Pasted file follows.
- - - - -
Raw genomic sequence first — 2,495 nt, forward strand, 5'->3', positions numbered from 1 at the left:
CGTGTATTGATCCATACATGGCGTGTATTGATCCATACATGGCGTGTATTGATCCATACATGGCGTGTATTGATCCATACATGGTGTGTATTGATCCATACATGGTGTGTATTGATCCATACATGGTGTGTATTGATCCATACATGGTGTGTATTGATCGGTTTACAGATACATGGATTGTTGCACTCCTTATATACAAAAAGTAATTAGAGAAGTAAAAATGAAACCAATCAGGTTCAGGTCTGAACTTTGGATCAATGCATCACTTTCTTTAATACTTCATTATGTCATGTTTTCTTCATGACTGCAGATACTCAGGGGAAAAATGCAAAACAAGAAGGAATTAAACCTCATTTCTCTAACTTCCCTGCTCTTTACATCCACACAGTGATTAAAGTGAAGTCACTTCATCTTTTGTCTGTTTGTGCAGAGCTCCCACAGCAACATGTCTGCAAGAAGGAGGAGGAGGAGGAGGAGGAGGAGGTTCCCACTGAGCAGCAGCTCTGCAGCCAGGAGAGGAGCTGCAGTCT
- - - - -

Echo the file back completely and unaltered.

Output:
Raw genomic sequence first — 2,495 nt, forward strand, 5'->3', positions numbered from 1 at the left:
CGTGTATTGATCCATACATGGCGTGTATTGATCCATACATGGCGTGTATTGATCCATACATGGCGTGTATTGATCCATACATGGTGTGTATTGATCCATACATGGTGTGTATTGATCCATACATGGTGTGTATTGATCCATACATGGTGTGTATTGATCGGTTTACAGATACATGGATTGTTGCACTCCTTATATACAAAAAGTAATTAGAGAAGTAAAAATGAAACCAATCAGGTTCAGGTCTGAACTTTGGATCAATGCATCACTTTCTTTAATACTTCATTATGTCATGTTTTCTTCATGACTGCAGATACTCAGGGGAAAAATGCAAAACAAGAAGGAATTAAACCTCATTTCTCTAACTTCCCTGCTCTTTACATCCACACAGTGATTAAAGTGAAGTCACTTCATCTTTTGTCTGTTTGTGCAGAGCTCCCACAGCAACATGTCTGCAAGAAGGAGGAGGAGGAGGAGGAGGAGGAGGTTCCCACTGAGCAGCAGCTCTGCAGCCAGGAGAGGAGCTGCAGTCT